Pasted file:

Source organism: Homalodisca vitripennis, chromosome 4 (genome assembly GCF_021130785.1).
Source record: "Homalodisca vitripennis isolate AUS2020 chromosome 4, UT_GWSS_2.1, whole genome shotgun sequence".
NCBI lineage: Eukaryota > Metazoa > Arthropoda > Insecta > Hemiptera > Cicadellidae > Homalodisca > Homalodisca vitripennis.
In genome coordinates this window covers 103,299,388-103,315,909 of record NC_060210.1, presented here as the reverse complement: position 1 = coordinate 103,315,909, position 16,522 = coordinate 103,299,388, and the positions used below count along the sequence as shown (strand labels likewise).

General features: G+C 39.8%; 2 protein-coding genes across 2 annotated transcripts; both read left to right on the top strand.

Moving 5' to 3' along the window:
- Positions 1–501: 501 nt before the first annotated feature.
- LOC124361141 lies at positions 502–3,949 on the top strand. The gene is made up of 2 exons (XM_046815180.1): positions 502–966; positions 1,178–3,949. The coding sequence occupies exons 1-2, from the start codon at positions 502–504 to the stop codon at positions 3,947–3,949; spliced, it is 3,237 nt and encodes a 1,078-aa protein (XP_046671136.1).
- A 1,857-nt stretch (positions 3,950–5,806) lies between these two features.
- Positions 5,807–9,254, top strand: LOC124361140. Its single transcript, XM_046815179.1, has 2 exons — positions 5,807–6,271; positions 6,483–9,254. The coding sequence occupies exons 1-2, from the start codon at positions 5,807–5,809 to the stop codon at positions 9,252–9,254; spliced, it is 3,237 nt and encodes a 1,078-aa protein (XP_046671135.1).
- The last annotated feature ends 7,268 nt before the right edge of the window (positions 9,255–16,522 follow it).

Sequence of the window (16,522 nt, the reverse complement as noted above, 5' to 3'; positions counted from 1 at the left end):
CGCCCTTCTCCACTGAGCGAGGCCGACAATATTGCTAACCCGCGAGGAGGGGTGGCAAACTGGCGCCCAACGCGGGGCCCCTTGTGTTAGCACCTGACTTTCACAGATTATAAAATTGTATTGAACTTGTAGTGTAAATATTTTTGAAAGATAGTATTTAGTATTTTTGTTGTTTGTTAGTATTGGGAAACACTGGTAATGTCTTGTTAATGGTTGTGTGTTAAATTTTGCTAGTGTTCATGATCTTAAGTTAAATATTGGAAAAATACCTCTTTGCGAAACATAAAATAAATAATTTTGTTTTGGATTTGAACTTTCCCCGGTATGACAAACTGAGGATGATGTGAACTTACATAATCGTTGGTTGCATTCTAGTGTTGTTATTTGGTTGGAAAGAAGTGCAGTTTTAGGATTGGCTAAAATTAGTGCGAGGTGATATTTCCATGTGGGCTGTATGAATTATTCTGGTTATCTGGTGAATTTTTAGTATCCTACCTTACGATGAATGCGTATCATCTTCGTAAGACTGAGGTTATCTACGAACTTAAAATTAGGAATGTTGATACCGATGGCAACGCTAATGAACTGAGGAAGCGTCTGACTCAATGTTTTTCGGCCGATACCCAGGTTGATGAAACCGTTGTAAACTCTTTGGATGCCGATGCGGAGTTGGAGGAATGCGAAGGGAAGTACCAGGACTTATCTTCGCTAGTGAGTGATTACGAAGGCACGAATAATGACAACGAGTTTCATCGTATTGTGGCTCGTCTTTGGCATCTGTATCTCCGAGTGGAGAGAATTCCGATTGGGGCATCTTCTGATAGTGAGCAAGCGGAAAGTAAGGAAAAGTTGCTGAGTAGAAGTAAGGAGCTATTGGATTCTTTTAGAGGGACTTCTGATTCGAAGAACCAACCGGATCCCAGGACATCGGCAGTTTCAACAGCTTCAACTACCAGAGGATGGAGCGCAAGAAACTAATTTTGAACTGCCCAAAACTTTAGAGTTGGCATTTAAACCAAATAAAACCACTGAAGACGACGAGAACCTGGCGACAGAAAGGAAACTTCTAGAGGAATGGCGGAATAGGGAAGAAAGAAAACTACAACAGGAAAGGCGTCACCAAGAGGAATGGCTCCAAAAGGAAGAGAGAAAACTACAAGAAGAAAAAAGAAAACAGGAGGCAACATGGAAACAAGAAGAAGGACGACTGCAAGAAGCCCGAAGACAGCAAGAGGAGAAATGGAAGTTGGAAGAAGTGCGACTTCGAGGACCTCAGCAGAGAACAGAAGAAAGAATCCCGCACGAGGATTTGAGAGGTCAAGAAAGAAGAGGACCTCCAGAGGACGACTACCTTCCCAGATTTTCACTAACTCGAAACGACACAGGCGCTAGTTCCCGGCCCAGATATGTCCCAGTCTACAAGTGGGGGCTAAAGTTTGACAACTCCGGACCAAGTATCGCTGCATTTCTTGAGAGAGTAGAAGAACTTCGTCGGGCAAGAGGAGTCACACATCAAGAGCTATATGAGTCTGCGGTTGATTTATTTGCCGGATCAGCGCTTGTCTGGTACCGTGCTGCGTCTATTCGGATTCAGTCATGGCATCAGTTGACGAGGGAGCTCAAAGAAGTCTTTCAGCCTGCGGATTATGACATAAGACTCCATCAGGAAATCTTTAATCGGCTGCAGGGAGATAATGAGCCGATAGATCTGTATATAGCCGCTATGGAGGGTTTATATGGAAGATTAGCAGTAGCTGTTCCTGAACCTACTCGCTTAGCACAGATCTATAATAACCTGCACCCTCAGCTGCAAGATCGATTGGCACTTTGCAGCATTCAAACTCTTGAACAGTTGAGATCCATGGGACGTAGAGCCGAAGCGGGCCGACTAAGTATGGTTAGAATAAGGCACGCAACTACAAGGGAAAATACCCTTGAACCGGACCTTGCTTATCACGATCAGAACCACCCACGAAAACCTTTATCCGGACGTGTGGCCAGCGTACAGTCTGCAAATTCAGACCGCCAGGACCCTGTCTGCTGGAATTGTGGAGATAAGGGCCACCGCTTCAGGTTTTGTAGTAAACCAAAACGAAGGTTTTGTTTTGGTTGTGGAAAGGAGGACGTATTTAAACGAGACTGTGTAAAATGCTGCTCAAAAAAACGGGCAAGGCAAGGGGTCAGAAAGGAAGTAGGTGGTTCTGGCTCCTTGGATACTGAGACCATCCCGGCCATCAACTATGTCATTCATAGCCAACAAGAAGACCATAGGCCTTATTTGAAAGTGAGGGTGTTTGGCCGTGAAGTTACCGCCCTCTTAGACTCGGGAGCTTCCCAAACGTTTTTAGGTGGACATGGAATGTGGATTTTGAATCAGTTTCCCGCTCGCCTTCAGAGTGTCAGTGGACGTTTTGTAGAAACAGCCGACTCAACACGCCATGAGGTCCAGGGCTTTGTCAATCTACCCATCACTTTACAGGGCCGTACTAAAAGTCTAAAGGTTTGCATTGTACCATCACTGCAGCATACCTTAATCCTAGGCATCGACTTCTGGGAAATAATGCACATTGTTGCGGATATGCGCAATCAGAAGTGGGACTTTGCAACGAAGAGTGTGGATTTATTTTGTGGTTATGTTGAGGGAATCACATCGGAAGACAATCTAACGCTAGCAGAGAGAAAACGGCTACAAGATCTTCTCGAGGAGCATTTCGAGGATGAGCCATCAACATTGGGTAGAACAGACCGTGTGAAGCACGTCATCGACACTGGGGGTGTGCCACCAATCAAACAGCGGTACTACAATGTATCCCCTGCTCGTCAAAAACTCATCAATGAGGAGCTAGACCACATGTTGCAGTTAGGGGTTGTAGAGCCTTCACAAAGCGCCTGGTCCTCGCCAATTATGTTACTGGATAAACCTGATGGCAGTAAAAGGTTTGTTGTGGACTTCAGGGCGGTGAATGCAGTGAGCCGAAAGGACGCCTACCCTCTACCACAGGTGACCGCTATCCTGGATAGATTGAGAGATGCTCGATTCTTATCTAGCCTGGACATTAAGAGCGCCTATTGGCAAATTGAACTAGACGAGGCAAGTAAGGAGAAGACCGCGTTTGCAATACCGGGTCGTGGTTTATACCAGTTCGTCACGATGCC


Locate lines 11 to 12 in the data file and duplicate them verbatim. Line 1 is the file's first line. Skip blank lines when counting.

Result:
- The last annotated feature ends 7,268 nt before the right edge of the window (positions 9,255–16,522 follow it).

Sequence of the window (16,522 nt, the reverse complement as noted above, 5' to 3'; positions counted from 1 at the left end):